Three Song Performances Themed Around “Alice in Wonderland”

EverythingEntertainment

AliceCarryingFlamingoPurple
Illustration by John Tenniel via Wikimedia Commons

Close friends and family know I am a fan of Alice in Wonderland. It all started as a child when one of my older brothers gave me a picture book based on the original Disney animation. I had it read to me so many times that I memorized the book. As a teenager, I read the original Alice in Wonderland and Alice Through the Looking Glass that inspired that movie and picture book and, more recently, read the novel in French.

In my YouTube explorations, I discovered three songs themed around Alice.

The first is just a fantastic cover of a fairly well-known Alice song,  Danny Elfman’s Alice in Wonderland theme from Disney’s 2010 Alice in Wonderland live action film. The performer is Angela July, an Indonesian harpist and singer who competed in Asia’s Got Talent in 2017. The song is ethereal with a hint of mystery.  Ms. July does a multi-track performance where she harmonizes with herself, singing in three parts, and accompanies her voice with harp. Of course, her ingenue pink dress and floral hair wreath does seem to put her into character.

The second is based on one of my favorite poems, which happens to be a poem from Alice Through the Looking Glass … “Jabberwocky.” “Jabberwocky” may seem to be a strange choice for a favorite poem, because it’s seemingly nonsense, but it’s clever nonsense. It tells the story of a slaying of a creature invented by Carroll but has the feel of a knightly dragon-slaying. It’s more difficult to understand when you read it out of context, but in the context of Alice Through the Looking Glass, Humpty Dumpty explains the poem, the first four lines that is, (which are also the last four lines.) Humpty Dumpty is an egghead, so he ought to understand things, right?

Many of the nonsense words are explained as portmanteaus, two words combined in one. “Mimsy” is explained as flimsy and miserable. “Slithy” is a combination of lithe and slimy. Other explanations are a little more fanciful, things that would not be picked up by the reader just by the sound of the word. “Well, ‘toves‘ are something like badgers … they’re something like lizards … and they’re something like corkscrews,” says Humpty Dumpty. For most of the silly words, you get a feeling of the meaning from its context. It has been suggested that “chortled” is a combination of chuckled and snorted.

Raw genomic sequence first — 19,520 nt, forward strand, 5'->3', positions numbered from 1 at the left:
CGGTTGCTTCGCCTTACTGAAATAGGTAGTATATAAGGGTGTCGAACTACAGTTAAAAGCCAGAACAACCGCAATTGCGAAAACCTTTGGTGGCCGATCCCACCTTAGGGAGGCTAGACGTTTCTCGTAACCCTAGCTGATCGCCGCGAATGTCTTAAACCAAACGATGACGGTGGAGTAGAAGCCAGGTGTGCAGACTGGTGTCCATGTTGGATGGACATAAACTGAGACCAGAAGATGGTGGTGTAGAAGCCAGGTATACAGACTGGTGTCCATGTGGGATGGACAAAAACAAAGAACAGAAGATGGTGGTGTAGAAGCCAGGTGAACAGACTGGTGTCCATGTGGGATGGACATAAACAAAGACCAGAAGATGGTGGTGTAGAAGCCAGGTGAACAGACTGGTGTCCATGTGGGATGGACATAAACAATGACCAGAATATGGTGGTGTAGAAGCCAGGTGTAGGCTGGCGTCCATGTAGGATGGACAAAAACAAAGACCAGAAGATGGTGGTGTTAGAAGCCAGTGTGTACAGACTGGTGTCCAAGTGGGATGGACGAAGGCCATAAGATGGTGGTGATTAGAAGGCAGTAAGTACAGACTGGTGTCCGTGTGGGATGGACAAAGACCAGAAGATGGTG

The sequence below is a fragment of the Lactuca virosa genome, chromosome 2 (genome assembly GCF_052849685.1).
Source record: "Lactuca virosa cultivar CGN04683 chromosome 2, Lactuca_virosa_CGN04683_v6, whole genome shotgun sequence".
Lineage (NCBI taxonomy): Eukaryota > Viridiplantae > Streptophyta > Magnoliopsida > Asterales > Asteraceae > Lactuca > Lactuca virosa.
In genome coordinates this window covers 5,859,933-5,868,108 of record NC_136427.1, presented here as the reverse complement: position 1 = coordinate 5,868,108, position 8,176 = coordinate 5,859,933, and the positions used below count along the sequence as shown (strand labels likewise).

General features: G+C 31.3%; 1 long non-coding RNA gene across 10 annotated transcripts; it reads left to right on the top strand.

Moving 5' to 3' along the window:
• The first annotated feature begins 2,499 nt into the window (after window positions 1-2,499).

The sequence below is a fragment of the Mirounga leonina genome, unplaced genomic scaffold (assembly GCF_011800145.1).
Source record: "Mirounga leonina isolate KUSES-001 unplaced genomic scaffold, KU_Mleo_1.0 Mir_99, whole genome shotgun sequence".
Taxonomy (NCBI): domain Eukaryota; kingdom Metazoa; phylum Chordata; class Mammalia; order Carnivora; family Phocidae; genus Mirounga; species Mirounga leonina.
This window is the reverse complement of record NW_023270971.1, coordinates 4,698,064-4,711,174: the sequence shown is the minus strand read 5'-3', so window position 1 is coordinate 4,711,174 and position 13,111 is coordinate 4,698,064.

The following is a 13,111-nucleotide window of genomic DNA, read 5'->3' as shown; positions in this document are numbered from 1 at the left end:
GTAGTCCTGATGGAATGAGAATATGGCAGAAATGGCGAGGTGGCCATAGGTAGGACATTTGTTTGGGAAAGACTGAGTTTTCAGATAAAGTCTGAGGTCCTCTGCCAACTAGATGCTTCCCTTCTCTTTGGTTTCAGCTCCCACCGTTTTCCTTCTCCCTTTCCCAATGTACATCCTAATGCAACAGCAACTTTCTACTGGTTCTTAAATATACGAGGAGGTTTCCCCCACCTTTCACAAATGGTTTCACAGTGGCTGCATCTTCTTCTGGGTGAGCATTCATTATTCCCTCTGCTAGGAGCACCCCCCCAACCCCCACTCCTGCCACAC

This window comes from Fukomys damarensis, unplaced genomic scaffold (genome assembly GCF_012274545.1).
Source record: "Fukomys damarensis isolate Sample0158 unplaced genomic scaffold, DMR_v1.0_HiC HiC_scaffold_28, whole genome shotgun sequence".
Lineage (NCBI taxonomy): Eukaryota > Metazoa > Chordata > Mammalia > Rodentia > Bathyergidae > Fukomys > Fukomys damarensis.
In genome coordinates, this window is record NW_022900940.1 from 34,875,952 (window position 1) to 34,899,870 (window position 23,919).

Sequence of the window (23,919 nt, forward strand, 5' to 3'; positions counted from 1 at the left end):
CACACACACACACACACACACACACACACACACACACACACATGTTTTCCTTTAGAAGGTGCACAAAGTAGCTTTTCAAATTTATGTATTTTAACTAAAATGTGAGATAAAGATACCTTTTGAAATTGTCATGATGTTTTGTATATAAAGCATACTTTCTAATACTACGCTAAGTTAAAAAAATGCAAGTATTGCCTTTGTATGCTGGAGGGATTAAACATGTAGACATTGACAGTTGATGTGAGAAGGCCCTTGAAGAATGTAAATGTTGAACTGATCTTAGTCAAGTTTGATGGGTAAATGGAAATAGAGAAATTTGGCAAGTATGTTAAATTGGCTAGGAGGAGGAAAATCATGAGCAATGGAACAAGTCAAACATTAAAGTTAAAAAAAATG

This song is an original by Erutan, a classically trained singer-songwriter who specializes in a Celtic/medieval sound. She has three albums: Raindancer (2010,) A Bard’s Side Quest (2013,) and The Court of Leaves (2014.)

The third song makes no references to Alice in the actual lyrics, but the visual references in the video should be obvious. It’s “Pocketful of Poetry” by indie singer-songwriter Mindy Gledhill. The song is about being a creative soul, and the video tells the story of her imagination going wild while trapped in a mundane office job. I think any creative type, whether a writer, visual artist or musician, can find it very relatable. Look for the slightly disguised characters — the caterpillar, the White Rabbit, the Queen of Hearts and the pack of cards.